Author Topic: So good, yet, so bad...  (Read 3497 times)

Offline ccfoo242

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Re: So good, yet, so bad...
« Reply #15 on: May 16, 2012, 09:19:19 AM »
Yeast health, fermentation temp and pitching rate...

http://byo.com/stories/article/indices/35-head-retention/697-getting-good-beer-foam-techniques

Thanks for the link. It's possible my starter wasn't big enough or I didn't aerate enough, since it didn't finish as low as it should have.

Intra cervisiam est deus.

Offline Joe Sr.

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Re: So good, yet, so bad...
« Reply #16 on: May 16, 2012, 10:16:54 AM »
Denny:

That article mentions the "foam proteins only form once" theory.

In my experience, this has never been an issue (I shake to carbonate, most often).

Just curious as to your experience/thoughts/etc. related to this.

I suppose if you were to carbonate/shake/de-carbonate/carbonate/shake/de-carb/etc. you might see an impact...

JOE
It's all in the reflexes. - Jack Burton

Offline denny

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Re: So good, yet, so bad...
« Reply #17 on: May 16, 2012, 11:04:29 AM »
Denny:

That article mentions the "foam proteins only form once" theory.

In my experience, this has never been an issue (I shake to carbonate, most often).

Just curious as to your experience/thoughts/etc. related to this.

I suppose if you were to carbonate/shake/de-carbonate/carbonate/shake/de-carb/etc. you might see an impact...

JOE

I agree with your experience, but I also agree with the theory expressed in the article.  I don't seem to experience foam problems by shaking the keg, either, but I always have attributed that to having plenty of foam positive elements to begin with.  In that case, losing some would still leave plenty.  Subjectively, I also think that beers where I use Fermcap seem to have better foam, which I have attributed to the Fermcap keeping those foam positive elements from being used up before I carb the beer.  But as I say, that's just a subjective impression and I have no hard proof.
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Offline richardt

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Re: So good, yet, so bad...
« Reply #18 on: May 16, 2012, 11:38:12 AM »
Evaluating an unfinished beer doesn't always help you.
Sometimes it is better to give the beer more time in the fermentor or even bottle condition before evaluating it fairly.  Understandably, you were rushing the beer for comp purposes.  I've done that many times--and have had a few bottle bombs because of it.  Lesson learned:  plan ahead and factor several weeks of cushion-time to allow for 'change in plans' due to family, work, etc. as well as more time for a beer to finish up and clarify naturally before bottling/conditioning.  Most Belgians benefit from spending a period of time bottle conditioning, as well.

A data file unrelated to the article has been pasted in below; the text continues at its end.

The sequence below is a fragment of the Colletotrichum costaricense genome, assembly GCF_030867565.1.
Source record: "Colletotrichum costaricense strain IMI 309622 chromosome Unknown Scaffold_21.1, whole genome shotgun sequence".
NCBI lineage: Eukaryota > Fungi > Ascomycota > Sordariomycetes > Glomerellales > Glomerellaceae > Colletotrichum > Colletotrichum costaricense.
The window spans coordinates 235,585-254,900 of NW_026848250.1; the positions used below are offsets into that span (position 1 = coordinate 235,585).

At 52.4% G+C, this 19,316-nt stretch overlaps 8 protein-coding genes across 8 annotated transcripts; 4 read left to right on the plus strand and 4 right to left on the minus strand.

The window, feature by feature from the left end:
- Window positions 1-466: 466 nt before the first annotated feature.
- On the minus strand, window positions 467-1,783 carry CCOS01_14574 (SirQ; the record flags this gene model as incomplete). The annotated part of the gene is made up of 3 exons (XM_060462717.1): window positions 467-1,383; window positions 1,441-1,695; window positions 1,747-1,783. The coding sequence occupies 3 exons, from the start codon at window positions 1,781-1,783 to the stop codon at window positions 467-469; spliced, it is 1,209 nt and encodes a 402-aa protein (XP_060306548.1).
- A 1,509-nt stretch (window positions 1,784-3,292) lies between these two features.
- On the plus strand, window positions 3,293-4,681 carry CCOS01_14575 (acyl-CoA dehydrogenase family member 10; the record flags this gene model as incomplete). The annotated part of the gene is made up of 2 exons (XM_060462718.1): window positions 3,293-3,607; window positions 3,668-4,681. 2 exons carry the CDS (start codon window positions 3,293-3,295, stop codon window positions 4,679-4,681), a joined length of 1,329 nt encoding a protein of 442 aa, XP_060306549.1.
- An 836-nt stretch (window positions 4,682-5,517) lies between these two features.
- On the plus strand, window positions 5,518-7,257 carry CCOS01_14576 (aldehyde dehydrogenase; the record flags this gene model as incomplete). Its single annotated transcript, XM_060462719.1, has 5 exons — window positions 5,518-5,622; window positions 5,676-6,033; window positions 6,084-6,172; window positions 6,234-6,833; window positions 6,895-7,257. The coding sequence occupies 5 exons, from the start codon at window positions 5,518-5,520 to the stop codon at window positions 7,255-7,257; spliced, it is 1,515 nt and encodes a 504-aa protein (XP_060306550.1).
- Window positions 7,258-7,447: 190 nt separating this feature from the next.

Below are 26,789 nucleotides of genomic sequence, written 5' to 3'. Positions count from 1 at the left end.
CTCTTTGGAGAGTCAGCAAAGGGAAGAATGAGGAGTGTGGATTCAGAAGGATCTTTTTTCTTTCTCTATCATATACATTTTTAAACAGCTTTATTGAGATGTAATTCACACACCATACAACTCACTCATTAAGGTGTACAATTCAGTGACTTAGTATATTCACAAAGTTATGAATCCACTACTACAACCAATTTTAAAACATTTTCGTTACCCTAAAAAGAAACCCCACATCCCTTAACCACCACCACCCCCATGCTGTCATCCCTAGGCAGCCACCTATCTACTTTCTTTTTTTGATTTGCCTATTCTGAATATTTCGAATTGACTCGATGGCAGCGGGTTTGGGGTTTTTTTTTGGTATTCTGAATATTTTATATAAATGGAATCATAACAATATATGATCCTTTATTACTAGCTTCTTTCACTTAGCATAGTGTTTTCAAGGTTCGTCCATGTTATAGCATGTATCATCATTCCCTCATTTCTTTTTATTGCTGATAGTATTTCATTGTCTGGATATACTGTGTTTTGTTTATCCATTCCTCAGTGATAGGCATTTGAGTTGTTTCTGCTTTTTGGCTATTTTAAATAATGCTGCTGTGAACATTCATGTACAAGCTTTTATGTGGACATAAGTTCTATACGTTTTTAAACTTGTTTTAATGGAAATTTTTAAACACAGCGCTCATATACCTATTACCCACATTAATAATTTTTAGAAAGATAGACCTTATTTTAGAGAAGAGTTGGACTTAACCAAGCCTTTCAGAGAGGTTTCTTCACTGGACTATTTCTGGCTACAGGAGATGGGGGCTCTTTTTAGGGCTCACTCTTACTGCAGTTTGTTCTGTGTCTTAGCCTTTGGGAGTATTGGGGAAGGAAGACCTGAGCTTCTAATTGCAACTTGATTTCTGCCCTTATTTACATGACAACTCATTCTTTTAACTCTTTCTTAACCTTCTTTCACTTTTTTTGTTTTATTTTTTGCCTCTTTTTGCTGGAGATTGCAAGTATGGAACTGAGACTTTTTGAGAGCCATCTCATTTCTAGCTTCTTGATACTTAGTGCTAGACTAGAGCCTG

in re haze, don't forget the possibility of chill haze and the possibility that the beer was evaluated in a plastic cup during a contest held in a semi-humid, poorly-lit tap room in Florida--near immediate condensation on the outside of the plastic cup always seems to give inexperienced judges the perception that the beer is slightly hazy.  I make a practice of wiping the outside of the plastic cup just to make sure.

Offline Joe Sr.

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Re: So good, yet, so bad...
« Reply #19 on: May 16, 2012, 11:41:32 AM »
Denny:

That article mentions the "foam proteins only form once" theory.

In my experience, this has never been an issue (I shake to carbonate, most often).

Just curious as to your experience/thoughts/etc. related to this.

I suppose if you were to carbonate/shake/de-carbonate/carbonate/shake/de-carb/etc. you might see an impact...

JOE

I agree with your experience, but I also agree with the theory expressed in the article.  I don't seem to experience foam problems by shaking the keg, either, but I always have attributed that to having plenty of foam positive elements to begin with.  In that case, losing some would still leave plenty.  Subjectively, I also think that beers where I use Fermcap seem to have better foam, which I have attributed to the Fermcap keeping those foam positive elements from being used up before I carb the beer.  But as I say, that's just a subjective impression and I have no hard proof.

Cool.  I'm going to file this under "Things Not To Worry About."
It's all in the reflexes. - Jack Burton

Offline denny

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Re: So good, yet, so bad...
« Reply #20 on: May 16, 2012, 11:55:41 AM »
Cool.  I'm going to file this under "Things Not To Worry About."

I'd call it "Something to keep in mind but not go crazy over"!
Life begins at 60.....1.060, that is!

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The best, sharpest, funniest, weirdest and most knowledgable minds in home brewing contribute on the AHA forum. - Alewyfe